Nigeria has a power supply issue. The failing state-run companies were privatized but the blackouts continued as many residents have to rely on generators to get power. Along with generators come the potential for injury and the possibility of carbon monoxide poisoning. The country can generate 12,000 megawatts of power but just 4500 is actually being produced. Part of the reason is due to the gas supplies. Militants regularly attack the pipelines stating that the oil and gas belong to the people thus disrupting service.
Enter Martins Enya Ilang electrician for PHED Port Hardcourt Energy Distribution company who is on the ground in an industrial area serving the company for little pay along with servicing the local residents. Martins goes into the community each day alongside customer service agent Deborah Ikhile. They talk to customers, read meters and ask to see residents bills If they have not paid Martins puts up his ladder goes up to the line and cuts the wire to the home amid often hostile responses from the residences and at least on one occasion a power surge that hit him with a bold of electricity sending him crashing back to the ground. The wires are often a tangled mess as illegal electricians reconnect lines for a fee mainly at night using inferior materials.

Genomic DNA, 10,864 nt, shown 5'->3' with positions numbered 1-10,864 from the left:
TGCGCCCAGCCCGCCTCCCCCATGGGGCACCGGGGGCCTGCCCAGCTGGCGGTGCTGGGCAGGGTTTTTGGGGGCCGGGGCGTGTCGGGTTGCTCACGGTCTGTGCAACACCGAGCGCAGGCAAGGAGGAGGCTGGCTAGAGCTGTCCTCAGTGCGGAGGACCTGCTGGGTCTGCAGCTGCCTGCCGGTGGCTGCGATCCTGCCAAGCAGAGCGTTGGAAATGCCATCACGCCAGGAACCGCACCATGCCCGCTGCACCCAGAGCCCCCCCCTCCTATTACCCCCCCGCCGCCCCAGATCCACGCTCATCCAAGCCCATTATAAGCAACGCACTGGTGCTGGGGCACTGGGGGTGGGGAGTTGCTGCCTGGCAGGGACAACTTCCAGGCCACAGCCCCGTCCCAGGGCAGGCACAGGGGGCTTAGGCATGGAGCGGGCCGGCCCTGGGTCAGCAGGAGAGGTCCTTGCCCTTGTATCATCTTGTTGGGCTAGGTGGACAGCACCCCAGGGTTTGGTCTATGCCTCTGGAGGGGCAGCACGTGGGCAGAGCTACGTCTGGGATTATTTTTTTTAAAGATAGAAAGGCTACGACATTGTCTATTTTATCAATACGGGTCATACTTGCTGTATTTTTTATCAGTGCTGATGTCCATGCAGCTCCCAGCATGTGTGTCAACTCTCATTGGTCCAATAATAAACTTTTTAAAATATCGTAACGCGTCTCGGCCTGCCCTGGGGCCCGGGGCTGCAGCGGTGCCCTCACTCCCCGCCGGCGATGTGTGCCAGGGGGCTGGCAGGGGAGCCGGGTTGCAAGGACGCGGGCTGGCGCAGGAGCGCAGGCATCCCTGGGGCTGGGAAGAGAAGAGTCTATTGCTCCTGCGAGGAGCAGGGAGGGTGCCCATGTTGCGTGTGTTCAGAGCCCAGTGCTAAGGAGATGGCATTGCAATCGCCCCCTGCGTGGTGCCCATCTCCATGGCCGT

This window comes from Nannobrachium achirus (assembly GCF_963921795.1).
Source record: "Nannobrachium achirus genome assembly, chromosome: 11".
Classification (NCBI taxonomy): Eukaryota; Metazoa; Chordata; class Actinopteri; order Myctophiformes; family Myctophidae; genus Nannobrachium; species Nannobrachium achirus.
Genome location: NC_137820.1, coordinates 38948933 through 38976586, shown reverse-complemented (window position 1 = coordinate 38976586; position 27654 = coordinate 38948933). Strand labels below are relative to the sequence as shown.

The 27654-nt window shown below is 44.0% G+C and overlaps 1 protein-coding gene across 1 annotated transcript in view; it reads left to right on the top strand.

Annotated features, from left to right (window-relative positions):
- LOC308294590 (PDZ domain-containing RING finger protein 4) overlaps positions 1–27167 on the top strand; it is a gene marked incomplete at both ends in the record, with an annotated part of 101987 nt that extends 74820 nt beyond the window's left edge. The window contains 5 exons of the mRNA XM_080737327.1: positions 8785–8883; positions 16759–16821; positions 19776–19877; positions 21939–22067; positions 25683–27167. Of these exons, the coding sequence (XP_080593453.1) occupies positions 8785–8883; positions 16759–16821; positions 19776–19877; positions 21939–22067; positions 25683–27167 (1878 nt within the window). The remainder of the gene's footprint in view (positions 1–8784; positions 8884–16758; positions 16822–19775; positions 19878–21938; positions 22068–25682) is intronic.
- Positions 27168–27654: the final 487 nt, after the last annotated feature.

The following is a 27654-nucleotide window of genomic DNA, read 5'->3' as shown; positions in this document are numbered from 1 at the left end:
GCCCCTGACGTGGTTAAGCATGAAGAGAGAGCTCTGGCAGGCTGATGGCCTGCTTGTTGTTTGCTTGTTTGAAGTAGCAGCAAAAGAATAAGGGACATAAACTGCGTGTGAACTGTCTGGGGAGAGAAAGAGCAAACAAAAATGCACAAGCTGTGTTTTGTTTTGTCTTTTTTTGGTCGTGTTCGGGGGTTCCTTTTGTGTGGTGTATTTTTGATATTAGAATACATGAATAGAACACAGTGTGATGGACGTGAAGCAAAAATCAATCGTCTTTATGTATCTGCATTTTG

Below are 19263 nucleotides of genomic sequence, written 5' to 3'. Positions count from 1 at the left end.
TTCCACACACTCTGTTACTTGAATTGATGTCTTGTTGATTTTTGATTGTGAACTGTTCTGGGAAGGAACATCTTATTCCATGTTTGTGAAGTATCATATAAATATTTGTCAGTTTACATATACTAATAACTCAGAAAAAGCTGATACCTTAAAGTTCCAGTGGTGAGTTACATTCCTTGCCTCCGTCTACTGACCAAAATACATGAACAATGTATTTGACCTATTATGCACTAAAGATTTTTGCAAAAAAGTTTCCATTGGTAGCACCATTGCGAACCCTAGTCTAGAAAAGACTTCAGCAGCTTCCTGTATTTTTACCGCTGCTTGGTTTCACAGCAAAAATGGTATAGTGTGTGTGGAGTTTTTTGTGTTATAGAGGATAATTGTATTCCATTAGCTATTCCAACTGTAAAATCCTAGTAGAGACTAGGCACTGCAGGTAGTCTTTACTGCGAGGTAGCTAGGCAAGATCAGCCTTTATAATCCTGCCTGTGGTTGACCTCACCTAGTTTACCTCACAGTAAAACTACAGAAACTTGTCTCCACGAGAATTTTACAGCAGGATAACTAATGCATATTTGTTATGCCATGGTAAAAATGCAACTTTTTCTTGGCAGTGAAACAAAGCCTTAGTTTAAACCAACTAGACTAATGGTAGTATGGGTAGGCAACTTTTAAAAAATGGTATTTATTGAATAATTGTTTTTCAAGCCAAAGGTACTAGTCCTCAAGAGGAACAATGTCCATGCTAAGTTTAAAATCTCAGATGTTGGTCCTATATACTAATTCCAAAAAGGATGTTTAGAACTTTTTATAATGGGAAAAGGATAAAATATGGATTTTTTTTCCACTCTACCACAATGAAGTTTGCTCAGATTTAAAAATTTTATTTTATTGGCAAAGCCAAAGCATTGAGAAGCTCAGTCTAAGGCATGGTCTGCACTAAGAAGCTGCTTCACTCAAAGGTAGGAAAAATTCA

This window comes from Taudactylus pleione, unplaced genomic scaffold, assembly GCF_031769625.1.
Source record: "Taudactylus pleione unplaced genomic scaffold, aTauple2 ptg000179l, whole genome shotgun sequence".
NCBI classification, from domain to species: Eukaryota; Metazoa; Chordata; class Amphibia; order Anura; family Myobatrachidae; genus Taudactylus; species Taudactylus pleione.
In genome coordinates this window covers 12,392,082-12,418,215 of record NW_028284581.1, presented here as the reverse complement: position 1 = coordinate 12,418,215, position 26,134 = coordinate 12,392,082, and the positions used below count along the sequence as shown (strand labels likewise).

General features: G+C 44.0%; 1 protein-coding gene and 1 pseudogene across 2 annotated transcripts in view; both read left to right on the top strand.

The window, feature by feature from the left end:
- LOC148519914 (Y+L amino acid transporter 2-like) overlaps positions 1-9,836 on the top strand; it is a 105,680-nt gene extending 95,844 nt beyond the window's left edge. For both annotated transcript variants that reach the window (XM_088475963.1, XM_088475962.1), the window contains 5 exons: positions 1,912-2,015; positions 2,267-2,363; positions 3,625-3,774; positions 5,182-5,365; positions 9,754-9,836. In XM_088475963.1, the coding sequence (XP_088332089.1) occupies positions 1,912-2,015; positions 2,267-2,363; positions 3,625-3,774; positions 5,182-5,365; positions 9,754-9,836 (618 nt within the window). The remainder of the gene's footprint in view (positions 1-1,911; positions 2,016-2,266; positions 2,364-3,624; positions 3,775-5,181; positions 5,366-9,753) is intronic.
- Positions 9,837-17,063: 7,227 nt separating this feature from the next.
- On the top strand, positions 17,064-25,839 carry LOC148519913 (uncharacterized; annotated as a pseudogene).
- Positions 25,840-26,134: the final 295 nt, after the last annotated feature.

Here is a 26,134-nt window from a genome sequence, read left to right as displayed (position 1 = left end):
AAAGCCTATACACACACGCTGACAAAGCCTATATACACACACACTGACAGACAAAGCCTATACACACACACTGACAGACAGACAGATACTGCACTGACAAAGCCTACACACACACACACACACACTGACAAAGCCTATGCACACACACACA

Canadian director Shasha Nakhai goes back to her native land to tell the story of a countries utility that has been neglected, mismanaged and abused resulting in severe consequences for the population. The sequence in the hospital that follows Opus Davies an engineer is the most telling. First the the generator related injuries coming in; burns as people try to fill running ones with gas plus carbon monoxide scares as residents pull the generators inside to use. Then the difficulty of running a hospital without consistent power. Opus inspects the generators on the roof that are covered with soot that seems to be falling all over the area. The freezers are not in use in the morgue so bodies are dry embalmed and left outside.
N.E.P.A. National Electric Power Authority is the name known by most people. Opus calls them Never Expect Power Again. The residents see PHED and NEPA as interchangeable companies coming to cut the light. The diligent crew due their duty often on the wrong end of hostile reactions from the public and ridicule from the likes of You Tube sensations James & Harry Two Angry Men. The situation and prospects are dire but there are some burgeoning elements in place along with hard fair workers like Martins and Deborah and Opus could make a change.
*** Out of 4
Take Light | Shasha Nakhai | Canada | 2018 | 78 Minutes.
Tags: Power Generation, Grid, Electric Distribution, Blackouts, Light, Electric Bill, Pipelines, Privatization, Port Hardcourt, Niger Delta, Oil, Gas, Halliburton.